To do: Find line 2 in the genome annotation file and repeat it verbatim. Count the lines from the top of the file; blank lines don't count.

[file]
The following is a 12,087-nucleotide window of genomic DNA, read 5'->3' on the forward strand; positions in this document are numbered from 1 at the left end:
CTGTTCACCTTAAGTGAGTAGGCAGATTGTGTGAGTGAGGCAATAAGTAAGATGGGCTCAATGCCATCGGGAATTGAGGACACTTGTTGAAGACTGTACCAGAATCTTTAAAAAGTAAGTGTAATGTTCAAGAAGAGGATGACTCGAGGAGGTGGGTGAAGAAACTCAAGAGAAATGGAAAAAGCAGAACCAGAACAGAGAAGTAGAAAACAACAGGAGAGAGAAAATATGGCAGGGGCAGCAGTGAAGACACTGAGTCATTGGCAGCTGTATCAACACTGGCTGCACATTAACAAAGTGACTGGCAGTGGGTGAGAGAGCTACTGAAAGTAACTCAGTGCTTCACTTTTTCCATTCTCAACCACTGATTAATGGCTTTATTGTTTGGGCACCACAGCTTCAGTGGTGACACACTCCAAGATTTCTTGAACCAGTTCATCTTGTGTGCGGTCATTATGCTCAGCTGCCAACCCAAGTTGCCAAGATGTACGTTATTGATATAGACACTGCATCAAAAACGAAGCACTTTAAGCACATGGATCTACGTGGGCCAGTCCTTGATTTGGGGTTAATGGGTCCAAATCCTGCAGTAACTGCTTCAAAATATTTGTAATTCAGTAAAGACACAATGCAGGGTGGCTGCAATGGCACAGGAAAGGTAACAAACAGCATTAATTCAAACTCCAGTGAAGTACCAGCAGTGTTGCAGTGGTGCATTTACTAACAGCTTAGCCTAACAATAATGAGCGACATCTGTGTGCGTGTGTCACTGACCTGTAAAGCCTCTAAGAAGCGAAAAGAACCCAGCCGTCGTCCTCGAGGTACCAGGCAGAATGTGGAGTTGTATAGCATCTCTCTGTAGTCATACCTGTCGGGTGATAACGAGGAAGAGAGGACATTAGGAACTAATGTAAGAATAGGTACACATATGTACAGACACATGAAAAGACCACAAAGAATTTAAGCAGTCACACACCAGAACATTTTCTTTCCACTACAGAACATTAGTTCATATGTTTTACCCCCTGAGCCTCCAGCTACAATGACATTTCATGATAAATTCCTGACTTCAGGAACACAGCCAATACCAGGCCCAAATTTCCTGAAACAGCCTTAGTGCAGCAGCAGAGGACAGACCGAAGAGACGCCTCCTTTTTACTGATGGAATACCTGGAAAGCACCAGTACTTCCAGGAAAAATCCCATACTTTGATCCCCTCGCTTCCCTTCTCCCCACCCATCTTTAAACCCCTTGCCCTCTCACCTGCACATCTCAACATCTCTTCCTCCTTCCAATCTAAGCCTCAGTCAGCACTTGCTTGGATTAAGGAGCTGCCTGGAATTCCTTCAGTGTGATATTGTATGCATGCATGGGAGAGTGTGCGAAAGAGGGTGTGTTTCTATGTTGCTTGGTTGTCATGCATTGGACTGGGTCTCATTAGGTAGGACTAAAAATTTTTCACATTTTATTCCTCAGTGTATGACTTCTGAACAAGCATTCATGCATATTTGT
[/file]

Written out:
CTGTTCACCTTAAGTGAGTAGGCAGATTGTGTGAGTGAGGCAATAAGTAAGATGGGCTCAATGCCATCGGGAATTGAGGACACTTGTTGAAGACTGTACCAGAATCTTTAAAAAGTAAGTGTAATGTTCAAGAAGAGGATGACTCGAGGAGGTGGGTGAAGAAACTCAAGAGAAATGGAAAAAGCAGAACCAGAACAGAGAAGTAGAAAACAACAGGAGAGAGAAAATATGGCAGGGGCAGCAGTGAAGACACTGAGTCATTGGCAGCTGTATCAACACTGGCTGCACATTAACAAAGTGACTGGCAGTGGGTGAGAGAGCTACTGAAAGTAACTCAGTGCTTCACTTTTTCCATTCTCAACCACTGATTAATGGCTTTATTGTTTGGGCACCACAGCTTCAGTGGTGACACACTCCAAGATTTCTTGAACCAGTTCATCTTGTGTGCGGTCATTATGCTCAGCTGCCAACCCAAGTTGCCAAGATGTACGTTATTGATATAGACACTGCATCAAAAACGAAGCACTTTAAGCACATGGATCTACGTGGGCCAGTCCTTGATTTGGGGTTAATGGGTCCAAATCCTGCAGTAACTGCTTCAAAATATTTGTAATTCAGTAAAGACACAATGCAGGGTGGCTGCAATGGCACAGGAAAGGTAACAAACAGCATTAATTCAAACTCCAGTGAAGTACCAGCAGTGTTGCAGTGGTGCATTTACTAACAGCTTAGCCTAACAATAATGAGCGACATCTGTGTGCGTGTGTCACTGACCTGTAAAGCCTCTAAGAAGCGAAAAGAACCCAGCCGTCGTCCTCGAGGTACCAGGCAGAATGTGGAGTTGTATAGCATCTCTCTGTAGTCATACCTGTCGGGTGATAACGAGGAAGAGAGGACATTAGGAACTAATGTAAGAATAGGTACACATATGTACAGACACATGAAAAGACCACAAAGAATTTAAGCAGTCACACACCAGAACATTTTCTTTCCACTACAGAACATTAGTTCATATGTTTTACCCCCTGAGCCTCCAGCTACAATGACATTTCATGATAAATTCCTGACTTCAGGAACACAGCCAATACCAGGCCCAAATTTCCTGAAACAGCCTTAGTGCAGCAGCAGAGGACAGACCGAAGAGACGCCTCCTTTTTACTGATGGAATACCTGGAAAGCACCAGTACTTCCAGGAAAAATCCCATACTTTGATCCCCTCGCTTCCCTTCTCCCCACCCATCTTTAAACCCCTTGCCCTCTCACCTGCACATCTCAACATCTCTTCCTCCTTCCAATCTAAGCCTCAGTCAGCACTTGCTTGGATTAAGGAGCTGCCTGGAATTCCTTCAGTGTGATATTGTATGCATGCATGGGAGAGTGTGCGAAAGAGGGTGTGTTTCTATGTTGCTTGGTTGTCATGCATTGGACTGGGTCTCATTAGGTAGGACTAAAAATTTTTCACATTTTATTCCTCAGTGTATGACTTCTGAACAAGCATTCATGCATATTTGT